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My text file says The quick brown fox jumps over the lazy dog, however when i try to get the hash from this file both the md5 and sha1 is different from the wikipedias result. I have 3 questions. 1) What did i do wrong in the code? 2) How can i have this piece of code better? (do i need the Initialize) 3) How do i salt this?

    {
        const int bufSize = 1024 * 8;
        int read;
        byte[] buf = new byte[bufSize];
        string fn = @"b.txt";
        byte[] result1 = new byte[0];
        byte[] result2 = new byte[0];
        SHA1 sha = new SHA1CryptoServiceProvider();
        MD5  md5 = new MD5CryptoServiceProvider();
        sha.Initialize();
        md5.Initialize();
        FileStream fin = File.OpenRead(fn);
        while ((read = fin.Read(buf, 0, buf.Length)) != 0)
        {
            result1 = sha.ComputeHash(buf);
            result2 = md5.ComputeHash(buf);
        }
        fin.Close();
        MessageBox.Show(myFunc(result1));
        MessageBox.Show(myFunc(result2));
    }
share|improve this question
up vote 6 down vote accepted

(EDIT: Disposing of the hash algorithms now. I suspect it's unnecessary, but it's good practice :)

You're calling ComputeHash for the whole buffer even though you should only be hashing the portion of the buffer you've read. In addition, you're computing a new hash for each call to Read.

Here's some really simple code to compute the hashes:

using System;
using System.IO;
using System.Security.Cryptography;

class Test
{
    static void Main()
    {
        byte[] plaintext = File.ReadAllBytes("b.txt");
        using (MD5 md5 = MD5.Create())
        {
            byte[] md5Hash = md5.ComputeHash(plaintext);
            Console.WriteLine(BitConverter.ToString(md5Hash));
        }

        using (SHA1 sha1 = SHA1.Create())
        {
            byte[] sha1Hash = sha1.ComputeHash(plaintext);
            Console.WriteLine(BitConverter.ToString(sha1Hash));
        }
    }
}

This gives the results as per wikipedia - note that b.txt shouldn't have a newline at the end of it.

An alternative way of getting the binary data to start with would be:

byte[] plaintext = Encoding.ASCII.GetBytes(
    "The quick brown fox jumps over the lazy dog");

Note that this is just the simple way of computing a hash in one go. If you want to do it in a streaming fashion (i.e. where you read some data, add it to the hash, read some more data etc) then either you can use the ComputeHash(Stream) overload or (if you want to "push" data to it) you can use TransformBlock and TransformFinalBlock, like this:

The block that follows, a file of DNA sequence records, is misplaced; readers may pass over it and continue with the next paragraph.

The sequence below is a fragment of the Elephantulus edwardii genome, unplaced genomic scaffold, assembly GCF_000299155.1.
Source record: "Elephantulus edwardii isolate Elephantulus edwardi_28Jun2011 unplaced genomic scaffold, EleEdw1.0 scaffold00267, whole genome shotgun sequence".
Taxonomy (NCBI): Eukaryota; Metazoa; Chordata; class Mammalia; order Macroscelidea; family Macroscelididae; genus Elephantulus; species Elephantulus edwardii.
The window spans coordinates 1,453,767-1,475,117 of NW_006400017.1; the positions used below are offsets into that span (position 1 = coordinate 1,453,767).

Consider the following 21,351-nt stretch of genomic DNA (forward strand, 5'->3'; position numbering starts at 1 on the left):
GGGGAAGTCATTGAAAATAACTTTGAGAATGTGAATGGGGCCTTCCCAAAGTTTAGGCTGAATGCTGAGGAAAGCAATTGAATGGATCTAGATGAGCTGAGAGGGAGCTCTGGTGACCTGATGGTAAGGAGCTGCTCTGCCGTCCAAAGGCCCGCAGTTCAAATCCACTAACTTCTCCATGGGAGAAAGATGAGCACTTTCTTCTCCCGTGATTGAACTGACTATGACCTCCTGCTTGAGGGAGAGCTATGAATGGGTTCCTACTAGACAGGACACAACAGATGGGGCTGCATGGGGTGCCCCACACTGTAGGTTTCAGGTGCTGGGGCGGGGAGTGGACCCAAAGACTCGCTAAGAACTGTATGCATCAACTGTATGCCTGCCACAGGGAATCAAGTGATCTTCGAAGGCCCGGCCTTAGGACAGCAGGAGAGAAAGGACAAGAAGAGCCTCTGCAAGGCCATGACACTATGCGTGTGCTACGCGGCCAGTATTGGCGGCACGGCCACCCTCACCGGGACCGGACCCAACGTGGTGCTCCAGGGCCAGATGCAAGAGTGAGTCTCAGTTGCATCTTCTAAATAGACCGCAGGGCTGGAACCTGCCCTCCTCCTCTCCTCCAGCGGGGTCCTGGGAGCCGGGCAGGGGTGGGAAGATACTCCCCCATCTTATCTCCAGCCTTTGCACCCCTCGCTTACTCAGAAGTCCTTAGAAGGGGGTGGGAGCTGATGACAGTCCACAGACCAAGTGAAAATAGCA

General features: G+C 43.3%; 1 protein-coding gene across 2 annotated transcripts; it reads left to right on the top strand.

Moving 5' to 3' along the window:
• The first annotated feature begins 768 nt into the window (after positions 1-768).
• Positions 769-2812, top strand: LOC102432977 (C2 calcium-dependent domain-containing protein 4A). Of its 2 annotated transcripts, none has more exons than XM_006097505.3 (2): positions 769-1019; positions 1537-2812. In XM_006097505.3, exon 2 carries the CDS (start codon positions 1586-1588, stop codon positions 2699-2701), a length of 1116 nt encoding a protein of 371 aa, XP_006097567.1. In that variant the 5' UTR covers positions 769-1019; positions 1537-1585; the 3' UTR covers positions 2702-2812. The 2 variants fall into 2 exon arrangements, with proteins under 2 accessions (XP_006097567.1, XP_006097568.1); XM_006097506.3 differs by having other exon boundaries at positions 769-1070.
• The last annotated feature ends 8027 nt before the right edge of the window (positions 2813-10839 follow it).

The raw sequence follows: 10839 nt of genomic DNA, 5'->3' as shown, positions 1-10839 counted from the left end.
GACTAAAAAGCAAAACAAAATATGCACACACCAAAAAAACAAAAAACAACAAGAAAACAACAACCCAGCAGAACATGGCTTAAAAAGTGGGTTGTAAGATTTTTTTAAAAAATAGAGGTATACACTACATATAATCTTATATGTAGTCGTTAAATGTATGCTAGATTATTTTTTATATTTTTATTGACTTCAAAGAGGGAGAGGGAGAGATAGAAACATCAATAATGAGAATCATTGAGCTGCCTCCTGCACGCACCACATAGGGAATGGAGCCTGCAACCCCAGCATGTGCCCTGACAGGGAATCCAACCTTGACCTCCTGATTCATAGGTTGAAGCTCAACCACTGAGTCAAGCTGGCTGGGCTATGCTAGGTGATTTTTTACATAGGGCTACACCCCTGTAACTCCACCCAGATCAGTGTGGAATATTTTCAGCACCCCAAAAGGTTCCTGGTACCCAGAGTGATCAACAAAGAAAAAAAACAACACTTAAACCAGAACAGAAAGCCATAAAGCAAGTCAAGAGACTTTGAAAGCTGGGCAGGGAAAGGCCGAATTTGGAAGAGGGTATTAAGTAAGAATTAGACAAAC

using System.Text;

class Test
{
    static void Main()
    {
        using (MD5 md5 = MD5.Create())
        using (SHA1 sha1 = SHA1.Create())
        using (Stream input = File.OpenRead("b.txt"))
        {
            // Artificially small to make sure there's
            // more than one read
            byte[] buffer = new byte[4];
            int bytesRead;

            while ((bytesRead = input.Read(buffer, 0, buffer.Length)) > 0)
            {
                md5.TransformBlock(buffer, 0, bytesRead, null, 0);
                sha1.TransformBlock(buffer, 0, bytesRead, null, 0);
            }
            md5.TransformFinalBlock(buffer, 0, 0);
            sha1.TransformFinalBlock(buffer, 0, 0);

            Console.WriteLine(BitConverter.ToString(md5.Hash));
            Console.WriteLine(BitConverter.ToString(sha1.Hash));
        }
    }
}

Note the way we pass null to TransformBlock because we don't need any output, and we don't transform any data in the final block. I suspect this is the example you'll want to use, based on your previous comments.

share|improve this answer
    
I do need to read it in a streaming fashion as my files can be multiple gb in the odd case. The example was solely to check if i got the same hash mention in wikipedia. The streaming part is what is difficult, ComputeHash doesnt seem to allow me to tell it the current hash value. – acidzombie24 Mar 8 '09 at 7:35
    
@acidzombie: See my edit - I think you want the second example I've given. – Jon Skeet Mar 8 '09 at 7:38
    
Perfect, just perfect. it works fantastic, thank you :D – acidzombie24 Mar 8 '09 at 7:56

Regarding different results, it could depend on the character encoding you are using in your text, since these hash algorithms deal with bytes.

As far as improving your code, you are not disposing of your CryptoServiceProviders. Everything that inherits from HashAlgorithm implements IDisposable and needs to be disposed when you're finished with it, either by using using() or calling Dispose() directly. You're also not disposing of the FileStream, which has the same requirements regarding IDisposable.

share|improve this answer
    
I believe all character encodings (at least, all that handle the Lating alphabet at all) will map the string "The quick brown fox jumps over the lazy dog" to the same set of bytes, since it's just plain ASCII text. – David Z Mar 8 '09 at 6:56
1  
@David: Try Encoding.Unicode.GetBytes("The quick brown fox jumps over the lazy dog") or Encoding.UTF32.GetBytes(). – Rasmus Faber Mar 9 '09 at 9:23

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